When Holy is Dishes, Laundry, and Homework

Five puzzles, six books (or more), one game of Memory, word searches, and some tricycle training . . .

That’s what happens when we lose power or Internet at our house.  Life slows down.  When a daughter appears with board game in hand and a pleading look on her face, I have no excuse to give, no busyness to distract, nothing to prevent me from sitting  . . . and playing . . . and resting with my kids

I complain and whine with the best of them about the loss of conveniences and comfort, and I’d prefer running water with temperature control and the ability to cook meals and refrigerate food any day of the week.

But a day without email and the telephone . . . well, that’s a welcome vacation sometimes.

Christ Himself called His disciples away from the crowds and busyness of their lives to spend time with him alone, like unplugging from ministry life with its hectic pace and demands.

Mark tells us:

“Then, because so many people were coming and going that they did not even have a chance to eat, he said to them, ‘Come with me by yourselves to a quiet place and get some rest’” (Mark 6:31).

In Jesus: The One and Only, Beth Moore notes that:

“the original word for rest in this verse is anapauoPauo means “to cease, give rest.”  Guess what ana means?  “Again!”  We don’t need this kind of rest just once.  We need it again and again” (p. 116).

And again  . . . and again . . . and again.

Sometimes we need to go away–or unplug– to escape all that distracts us here so we can fix our attention on Him there.  We anticipate seeing God in the specifically designated portions of our lives we call “Spiritual” and the times we have set aside as “Holy.”

But then the real work begins.

Then we must return to the daily life in all its mundane activity and we must carry into that everyday behavior all that we learned in the holy moments we had set aside.

I’m trying to see Jesus while my hands are elbow-deep in dish water and the laundry piles stack up.

Can mopping the floor be spiritual?  Can folding clothes be a God-moment? Can doing dishes be part of my quiet time?

If we deny Him a place in the mundane day-to-day life, confining Him instead to a corner of our hearts designated “God stuff,”  then we miss Him and what He’s doing in us and through us.jeremiah2913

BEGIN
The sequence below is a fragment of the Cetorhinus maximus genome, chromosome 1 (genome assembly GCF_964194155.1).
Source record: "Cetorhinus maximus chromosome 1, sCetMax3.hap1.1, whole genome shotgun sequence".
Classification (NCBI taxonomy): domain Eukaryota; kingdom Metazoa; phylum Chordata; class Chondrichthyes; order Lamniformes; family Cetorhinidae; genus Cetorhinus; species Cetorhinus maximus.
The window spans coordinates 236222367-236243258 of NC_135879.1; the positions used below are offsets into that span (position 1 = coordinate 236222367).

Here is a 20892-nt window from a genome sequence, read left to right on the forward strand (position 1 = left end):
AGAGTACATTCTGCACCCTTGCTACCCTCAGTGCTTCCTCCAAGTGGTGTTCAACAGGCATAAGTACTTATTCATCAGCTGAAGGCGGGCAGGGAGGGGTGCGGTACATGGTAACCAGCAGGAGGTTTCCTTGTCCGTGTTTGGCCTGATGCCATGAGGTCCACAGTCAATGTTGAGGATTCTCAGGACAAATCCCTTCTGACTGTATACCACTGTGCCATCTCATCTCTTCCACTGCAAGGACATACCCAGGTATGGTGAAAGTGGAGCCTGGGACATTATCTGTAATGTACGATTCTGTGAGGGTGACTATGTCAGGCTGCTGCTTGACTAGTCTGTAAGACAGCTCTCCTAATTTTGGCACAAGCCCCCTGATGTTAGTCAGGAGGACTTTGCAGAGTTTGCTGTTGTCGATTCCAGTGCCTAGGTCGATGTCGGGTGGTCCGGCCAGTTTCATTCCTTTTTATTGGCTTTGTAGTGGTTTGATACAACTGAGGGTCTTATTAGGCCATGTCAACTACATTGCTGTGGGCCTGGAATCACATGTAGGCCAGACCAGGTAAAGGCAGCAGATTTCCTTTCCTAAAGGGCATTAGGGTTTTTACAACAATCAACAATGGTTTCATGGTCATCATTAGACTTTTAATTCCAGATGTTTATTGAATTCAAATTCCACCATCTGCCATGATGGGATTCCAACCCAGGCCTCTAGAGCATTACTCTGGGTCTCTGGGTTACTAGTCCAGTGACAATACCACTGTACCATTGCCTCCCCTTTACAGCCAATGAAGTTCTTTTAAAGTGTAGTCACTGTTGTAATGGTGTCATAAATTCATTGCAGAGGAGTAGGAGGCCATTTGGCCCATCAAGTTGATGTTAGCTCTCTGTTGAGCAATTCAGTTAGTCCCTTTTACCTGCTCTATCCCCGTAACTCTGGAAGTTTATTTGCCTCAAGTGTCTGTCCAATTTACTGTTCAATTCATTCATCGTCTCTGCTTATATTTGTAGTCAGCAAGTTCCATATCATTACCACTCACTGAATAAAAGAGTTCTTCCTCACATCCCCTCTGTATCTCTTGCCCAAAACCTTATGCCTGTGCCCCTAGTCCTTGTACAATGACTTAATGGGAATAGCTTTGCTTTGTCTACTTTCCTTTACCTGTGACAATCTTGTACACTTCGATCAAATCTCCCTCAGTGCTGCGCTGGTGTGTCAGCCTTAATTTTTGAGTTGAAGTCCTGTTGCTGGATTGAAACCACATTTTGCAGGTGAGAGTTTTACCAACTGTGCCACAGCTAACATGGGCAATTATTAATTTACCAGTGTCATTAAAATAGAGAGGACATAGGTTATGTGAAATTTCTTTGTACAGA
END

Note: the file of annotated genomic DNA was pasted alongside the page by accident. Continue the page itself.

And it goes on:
It’s what the prophet Jeremiah wrote: “You will seek me and find me when you seek me with all your heart” (Jeremiah 29:13).  Not spiritual heart pieces and holy corners, but all that is in our heart searches after God.

In Scripture, Naaman almost missed finding God.  He was a big-shot, who commanded the army of the king of Aram, a great man, a valiant soldier, but he had leprosy (2 Kings 5:1).

Hearing about Elisha the prophet, Naaman sought healing from the man of God, but Elisha didn’t even come out of his house to meet with him.  Instead, Elisha sent out a messenger with some simple instructions: “Go, wash yourself seven times in the Jordan, and your flesh will be restored and you will be cleansed” (2 Kings 5:10).

This was so . . . .basic.

So unimpressive.

So nonspiritual.

And Naaman was annoyed, angry even.

Naaman wanted a magic show with special effects rather than an order to take seven baths in the Jordan.  But, his servants challenged him: “My father, if the prophet had told you to do some great thing, would you not have done it? How much more, then, when he tells you, ‘Wash and be cleansed!’” (2 Kings 5:13).

A few dips in the Jordan later, Naaman’s leprosy was totally healed.  All because he obeyed God in something simple and unimpressive.

If we have our eyes set only on the spectacular, we will miss God’s healing and cleansing work in the mundane and the everyday.

Will I manage to keep this perspective over time?  Probably not.  I will likely grow weary and burdened with the stresses of daily busyness.  I’ll need to retreat again, stepping away from it all to focus solely on God.

But then I’ll come back home where dishes and laundry and homework is what happens here and in that, yes even in that dailyness and routine, I can seek God’s presence, His input, His fellowship.

Heather King is a wife, mom, Bible Study teacher, writer and worship leader.  Most importantly, she is a Christ follower with a desire to help others apply the Bible to everyday life with all its mess, noise, and busyness.  Her upcoming book, Ask Me Anything, Lord: Opening Our Hearts to God’s Questions, will be released in the Fall of 2013!  To read more devotionals by Heather King, click here.

Copyright © 2013 Heather King

P31 OBS Blog Hop

9 thoughts on “When Holy is Dishes, Laundry, and Homework

  1. prince26155 says:

    Heather, you are a beautiful writer. I love the heart you have expressed for more! I know exactly what you are talking about and how the little things of life can crowd would the ONE thing that truly matters. I would so love to have a place to totally unplug! But, I have to learn to on purpose take time to be alone with my Savoir and Lord!
    Please keep writing. I see a book in your future.

    • Heather C. King says:

      You are so right about how all these little things can crowd out the ONE thing that is important and I love what you said about being purposeful about making room for that one-on-one Jesus-and-me time! I feel it when I fail to do that! Thanks for stopping by the blog and for the sweet encouragement—-God is so good to me! I actually have a book being published in November called Ask Me Anything, Lord. I just got the final proofs in my e-mail today and I was wowed all over again by God’s grace!!

  2. gracielynn says:

    Your writing always blesses me. Keep doing it! Opening your blog posts is like a gift, and I love that you’re part of P31’s blog hop too!! May you be continually blessed as you bless others.

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